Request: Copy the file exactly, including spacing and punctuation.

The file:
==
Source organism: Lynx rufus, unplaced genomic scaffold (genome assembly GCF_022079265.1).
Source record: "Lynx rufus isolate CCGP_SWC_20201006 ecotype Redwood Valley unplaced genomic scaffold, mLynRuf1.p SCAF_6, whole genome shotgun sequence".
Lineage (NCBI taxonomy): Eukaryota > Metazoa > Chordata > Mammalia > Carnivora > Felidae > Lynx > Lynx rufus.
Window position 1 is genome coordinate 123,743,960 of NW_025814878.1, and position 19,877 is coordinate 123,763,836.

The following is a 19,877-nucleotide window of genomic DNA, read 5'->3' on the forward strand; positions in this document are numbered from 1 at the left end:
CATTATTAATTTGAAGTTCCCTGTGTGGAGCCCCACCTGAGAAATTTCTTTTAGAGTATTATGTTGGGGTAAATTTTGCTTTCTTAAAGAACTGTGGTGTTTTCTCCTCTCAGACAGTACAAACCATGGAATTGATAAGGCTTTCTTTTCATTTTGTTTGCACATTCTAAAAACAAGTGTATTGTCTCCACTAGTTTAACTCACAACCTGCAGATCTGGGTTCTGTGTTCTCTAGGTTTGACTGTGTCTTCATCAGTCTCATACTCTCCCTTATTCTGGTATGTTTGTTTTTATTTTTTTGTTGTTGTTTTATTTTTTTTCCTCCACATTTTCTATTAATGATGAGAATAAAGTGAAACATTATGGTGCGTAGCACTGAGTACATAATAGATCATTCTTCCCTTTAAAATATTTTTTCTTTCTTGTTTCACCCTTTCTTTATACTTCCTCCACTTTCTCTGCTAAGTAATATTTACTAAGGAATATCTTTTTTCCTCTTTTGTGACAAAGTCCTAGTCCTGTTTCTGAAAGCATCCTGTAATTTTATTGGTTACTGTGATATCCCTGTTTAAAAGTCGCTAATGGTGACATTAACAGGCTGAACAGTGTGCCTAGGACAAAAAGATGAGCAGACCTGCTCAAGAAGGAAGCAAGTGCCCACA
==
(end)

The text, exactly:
Source organism: Lynx rufus, unplaced genomic scaffold (genome assembly GCF_022079265.1).
Source record: "Lynx rufus isolate CCGP_SWC_20201006 ecotype Redwood Valley unplaced genomic scaffold, mLynRuf1.p SCAF_6, whole genome shotgun sequence".
Lineage (NCBI taxonomy): Eukaryota > Metazoa > Chordata > Mammalia > Carnivora > Felidae > Lynx > Lynx rufus.
Window position 1 is genome coordinate 123,743,960 of NW_025814878.1, and position 19,877 is coordinate 123,763,836.

The following is a 19,877-nucleotide window of genomic DNA, read 5'->3' on the forward strand; positions in this document are numbered from 1 at the left end:
CATTATTAATTTGAAGTTCCCTGTGTGGAGCCCCACCTGAGAAATTTCTTTTAGAGTATTATGTTGGGGTAAATTTTGCTTTCTTAAAGAACTGTGGTGTTTTCTCCTCTCAGACAGTACAAACCATGGAATTGATAAGGCTTTCTTTTCATTTTGTTTGCACATTCTAAAAACAAGTGTATTGTCTCCACTAGTTTAACTCACAACCTGCAGATCTGGGTTCTGTGTTCTCTAGGTTTGACTGTGTCTTCATCAGTCTCATACTCTCCCTTATTCTGGTATGTTTGTTTTTATTTTTTTGTTGTTGTTTTATTTTTTTTCCTCCACATTTTCTATTAATGATGAGAATAAAGTGAAACATTATGGTGCGTAGCACTGAGTACATAATAGATCATTCTTCCCTTTAAAATATTTTTTCTTTCTTGTTTCACCCTTTCTTTATACTTCCTCCACTTTCTCTGCTAAGTAATATTTACTAAGGAATATCTTTTTTCCTCTTTTGTGACAAAGTCCTAGTCCTGTTTCTGAAAGCATCCTGTAATTTTATTGGTTACTGTGATATCCCTGTTTAAAAGTCGCTAATGGTGACATTAACAGGCTGAACAGTGTGCCTAGGACAAAAAGATGAGCAGACCTGCTCAAGAAGGAAGCAAGTGCCCACA